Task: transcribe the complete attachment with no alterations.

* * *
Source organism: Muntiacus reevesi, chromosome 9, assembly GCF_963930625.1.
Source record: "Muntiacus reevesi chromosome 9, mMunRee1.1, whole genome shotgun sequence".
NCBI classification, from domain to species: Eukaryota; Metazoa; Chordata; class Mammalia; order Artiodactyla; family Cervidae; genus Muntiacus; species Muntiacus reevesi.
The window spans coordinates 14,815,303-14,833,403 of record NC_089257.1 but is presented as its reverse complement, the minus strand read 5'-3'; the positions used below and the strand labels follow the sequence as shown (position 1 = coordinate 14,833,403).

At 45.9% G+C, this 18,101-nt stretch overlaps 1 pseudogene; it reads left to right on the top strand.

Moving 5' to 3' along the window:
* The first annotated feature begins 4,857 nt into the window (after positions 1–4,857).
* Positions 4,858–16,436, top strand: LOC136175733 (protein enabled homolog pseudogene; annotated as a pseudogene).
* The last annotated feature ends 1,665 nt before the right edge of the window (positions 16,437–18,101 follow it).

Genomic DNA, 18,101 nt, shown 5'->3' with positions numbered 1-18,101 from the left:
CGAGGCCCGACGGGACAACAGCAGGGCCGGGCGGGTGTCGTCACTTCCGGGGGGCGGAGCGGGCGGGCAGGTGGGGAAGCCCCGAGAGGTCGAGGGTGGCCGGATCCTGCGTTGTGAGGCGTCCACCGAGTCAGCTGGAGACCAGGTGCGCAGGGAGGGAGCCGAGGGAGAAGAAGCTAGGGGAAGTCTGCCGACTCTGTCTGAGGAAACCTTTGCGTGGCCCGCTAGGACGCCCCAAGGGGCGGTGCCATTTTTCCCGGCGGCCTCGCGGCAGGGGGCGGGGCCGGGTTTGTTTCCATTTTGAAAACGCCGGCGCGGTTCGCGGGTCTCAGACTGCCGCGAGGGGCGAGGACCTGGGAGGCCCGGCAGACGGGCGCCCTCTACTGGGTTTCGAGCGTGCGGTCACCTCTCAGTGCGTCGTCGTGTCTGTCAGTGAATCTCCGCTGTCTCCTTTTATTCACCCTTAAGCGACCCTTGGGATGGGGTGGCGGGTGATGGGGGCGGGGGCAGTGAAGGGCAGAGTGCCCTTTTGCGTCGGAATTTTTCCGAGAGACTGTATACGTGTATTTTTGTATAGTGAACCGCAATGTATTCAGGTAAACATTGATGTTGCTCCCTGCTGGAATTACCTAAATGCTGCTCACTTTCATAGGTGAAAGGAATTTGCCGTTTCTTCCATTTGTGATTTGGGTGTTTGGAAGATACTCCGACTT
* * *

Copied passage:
Source organism: Muntiacus reevesi, chromosome 9, assembly GCF_963930625.1.
Source record: "Muntiacus reevesi chromosome 9, mMunRee1.1, whole genome shotgun sequence".
NCBI classification, from domain to species: Eukaryota; Metazoa; Chordata; class Mammalia; order Artiodactyla; family Cervidae; genus Muntiacus; species Muntiacus reevesi.
The window spans coordinates 14,815,303-14,833,403 of record NC_089257.1 but is presented as its reverse complement, the minus strand read 5'-3'; the positions used below and the strand labels follow the sequence as shown (position 1 = coordinate 14,833,403).

At 45.9% G+C, this 18,101-nt stretch overlaps 1 pseudogene; it reads left to right on the top strand.

Moving 5' to 3' along the window:
* The first annotated feature begins 4,857 nt into the window (after positions 1–4,857).
* Positions 4,858–16,436, top strand: LOC136175733 (protein enabled homolog pseudogene; annotated as a pseudogene).
* The last annotated feature ends 1,665 nt before the right edge of the window (positions 16,437–18,101 follow it).

Genomic DNA, 18,101 nt, shown 5'->3' with positions numbered 1-18,101 from the left:
CGAGGCCCGACGGGACAACAGCAGGGCCGGGCGGGTGTCGTCACTTCCGGGGGGCGGAGCGGGCGGGCAGGTGGGGAAGCCCCGAGAGGTCGAGGGTGGCCGGATCCTGCGTTGTGAGGCGTCCACCGAGTCAGCTGGAGACCAGGTGCGCAGGGAGGGAGCCGAGGGAGAAGAAGCTAGGGGAAGTCTGCCGACTCTGTCTGAGGAAACCTTTGCGTGGCCCGCTAGGACGCCCCAAGGGGCGGTGCCATTTTTCCCGGCGGCCTCGCGGCAGGGGGCGGGGCCGGGTTTGTTTCCATTTTGAAAACGCCGGCGCGGTTCGCGGGTCTCAGACTGCCGCGAGGGGCGAGGACCTGGGAGGCCCGGCAGACGGGCGCCCTCTACTGGGTTTCGAGCGTGCGGTCACCTCTCAGTGCGTCGTCGTGTCTGTCAGTGAATCTCCGCTGTCTCCTTTTATTCACCCTTAAGCGACCCTTGGGATGGGGTGGCGGGTGATGGGGGCGGGGGCAGTGAAGGGCAGAGTGCCCTTTTGCGTCGGAATTTTTCCGAGAGACTGTATACGTGTATTTTTGTATAGTGAACCGCAATGTATTCAGGTAAACATTGATGTTGCTCCCTGCTGGAATTACCTAAATGCTGCTCACTTTCATAGGTGAAAGGAATTTGCCGTTTCTTCCATTTGTGATTTGGGTGTTTGGAAGATACTCCGACTT